A disclaimer at the end of the film states that, due to a general lack of known information, certain aspects of the story had to be dramatized. But as it stands, these things did happen. Innocent lives were lost, and if they survived, they were changed forever.
A standout scene for me was watching two of the men being held up seizing an opportunity and attempting an escape. There’s no music or special effects – just atmosphere, incredible performances, and intense direction. It was during this middle hour that depicts the Motel incident where the film was at its very best.
The performances all-around were phenomenal, with three actors truly serving as highlights. The first was John Boyega. We all know this guy is a movie star, but he shows an all-new side to his abilities that he’d never really gotten the chance to show up until now. Boyega plays Melvin Dismukes, a small-time security guard posted across the street from the Motel. When the national guard roles up to patrol the nearby city streets, Dismukes offers them coffee as a gesture of good will.
There’s an obvious sincerity and kindness in Boyega’s character, which makes the journey he takes all the more tragic. As a man of the law, he’s forced to witness the atrocities at the Motel and keep silent, but the pain in his eyes is real, and it solidifies Boyega as one of young Hollywood’s best.
The second is a newcomer, Algee Smith, who plays the frontman of the up and coming Motown group the Dramatics. He finds himself at the wrong place at the worst of times, and the proverbial scars he takes with him from that night would last a lifetime.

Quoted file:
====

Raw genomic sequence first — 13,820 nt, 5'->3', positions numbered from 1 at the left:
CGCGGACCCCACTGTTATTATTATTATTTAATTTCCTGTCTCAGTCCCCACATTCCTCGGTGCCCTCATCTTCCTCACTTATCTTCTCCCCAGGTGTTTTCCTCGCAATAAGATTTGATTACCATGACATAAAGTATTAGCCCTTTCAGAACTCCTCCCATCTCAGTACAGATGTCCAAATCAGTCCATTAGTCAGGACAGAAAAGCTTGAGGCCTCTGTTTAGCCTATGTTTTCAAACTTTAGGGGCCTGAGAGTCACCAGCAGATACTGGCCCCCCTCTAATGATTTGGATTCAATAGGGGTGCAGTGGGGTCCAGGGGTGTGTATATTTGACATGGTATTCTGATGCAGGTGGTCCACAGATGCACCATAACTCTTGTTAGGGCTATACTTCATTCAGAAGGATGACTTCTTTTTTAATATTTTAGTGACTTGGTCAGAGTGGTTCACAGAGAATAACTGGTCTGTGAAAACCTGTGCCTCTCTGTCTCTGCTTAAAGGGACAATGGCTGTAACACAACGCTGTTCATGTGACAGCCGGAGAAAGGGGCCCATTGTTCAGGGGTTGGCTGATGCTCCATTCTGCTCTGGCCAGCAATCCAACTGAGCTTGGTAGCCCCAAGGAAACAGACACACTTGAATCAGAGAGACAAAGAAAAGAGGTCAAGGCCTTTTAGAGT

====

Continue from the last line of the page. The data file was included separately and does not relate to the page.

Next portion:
The third is Will Poulter, who plays a horrifically-racist cop, and the one largely responsible for the violence in the Motel that night. There are hardly words fitting enough to describe just how terrifying Poulter is in this role. He commands the screen for nearly an hour as his seething rage and hatred repulse you by the second. It’s a character filled with pure, unrelenting evil, and Poulter is a revelation here.
After the events at the Algiers Motel conclude, the film continues for at least another half an hour as it chronicles the court cases in which the cops present that night are deemed “not guilty” and justice to those wronged is left unfulfilled. It’s an important part of the overall story, but the film’s pacing noticeably drags and it isn’t nearly as riveting as the second act. It’s absolutely necessary, but could have been depicted in a much more concise way.
While imperfect, this film deserves to be seen. As the film’s marketing states, this is the largest spotlight that this tragedy has received thus far. It’s a horrible time in the United States’ history, and one that warrants far more attention.
The Verdict: Detroit is a story so sickeningly and shamefully real that it still manages to feel brutally relevant in today’s society. Despite running a little too long for its own good, the overall experience will leave you horrified, just as it should.